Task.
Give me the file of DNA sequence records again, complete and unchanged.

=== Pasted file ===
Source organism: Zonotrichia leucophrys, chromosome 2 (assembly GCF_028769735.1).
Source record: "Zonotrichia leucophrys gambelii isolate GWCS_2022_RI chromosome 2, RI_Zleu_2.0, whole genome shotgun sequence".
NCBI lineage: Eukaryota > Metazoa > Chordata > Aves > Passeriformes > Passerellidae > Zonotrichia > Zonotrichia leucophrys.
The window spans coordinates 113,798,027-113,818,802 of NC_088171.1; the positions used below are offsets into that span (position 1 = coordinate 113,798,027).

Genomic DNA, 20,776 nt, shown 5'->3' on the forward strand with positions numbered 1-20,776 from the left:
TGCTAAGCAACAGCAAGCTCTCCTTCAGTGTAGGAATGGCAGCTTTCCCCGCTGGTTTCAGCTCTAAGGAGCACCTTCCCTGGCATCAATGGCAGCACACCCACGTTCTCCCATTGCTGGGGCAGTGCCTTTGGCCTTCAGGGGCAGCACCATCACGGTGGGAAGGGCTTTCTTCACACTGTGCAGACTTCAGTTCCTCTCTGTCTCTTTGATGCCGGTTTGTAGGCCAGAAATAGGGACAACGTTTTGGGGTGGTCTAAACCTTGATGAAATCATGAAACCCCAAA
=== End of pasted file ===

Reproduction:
Source organism: Zonotrichia leucophrys, chromosome 2 (assembly GCF_028769735.1).
Source record: "Zonotrichia leucophrys gambelii isolate GWCS_2022_RI chromosome 2, RI_Zleu_2.0, whole genome shotgun sequence".
NCBI lineage: Eukaryota > Metazoa > Chordata > Aves > Passeriformes > Passerellidae > Zonotrichia > Zonotrichia leucophrys.
The window spans coordinates 113,798,027-113,818,802 of NC_088171.1; the positions used below are offsets into that span (position 1 = coordinate 113,798,027).

Genomic DNA, 20,776 nt, shown 5'->3' on the forward strand with positions numbered 1-20,776 from the left:
TGCTAAGCAACAGCAAGCTCTCCTTCAGTGTAGGAATGGCAGCTTTCCCCGCTGGTTTCAGCTCTAAGGAGCACCTTCCCTGGCATCAATGGCAGCACACCCACGTTCTCCCATTGCTGGGGCAGTGCCTTTGGCCTTCAGGGGCAGCACCATCACGGTGGGAAGGGCTTTCTTCACACTGTGCAGACTTCAGTTCCTCTCTGTCTCTTTGATGCCGGTTTGTAGGCCAGAAATAGGGACAACGTTTTGGGGTGGTCTAAACCTTGATGAAATCATGAAACCCCAAA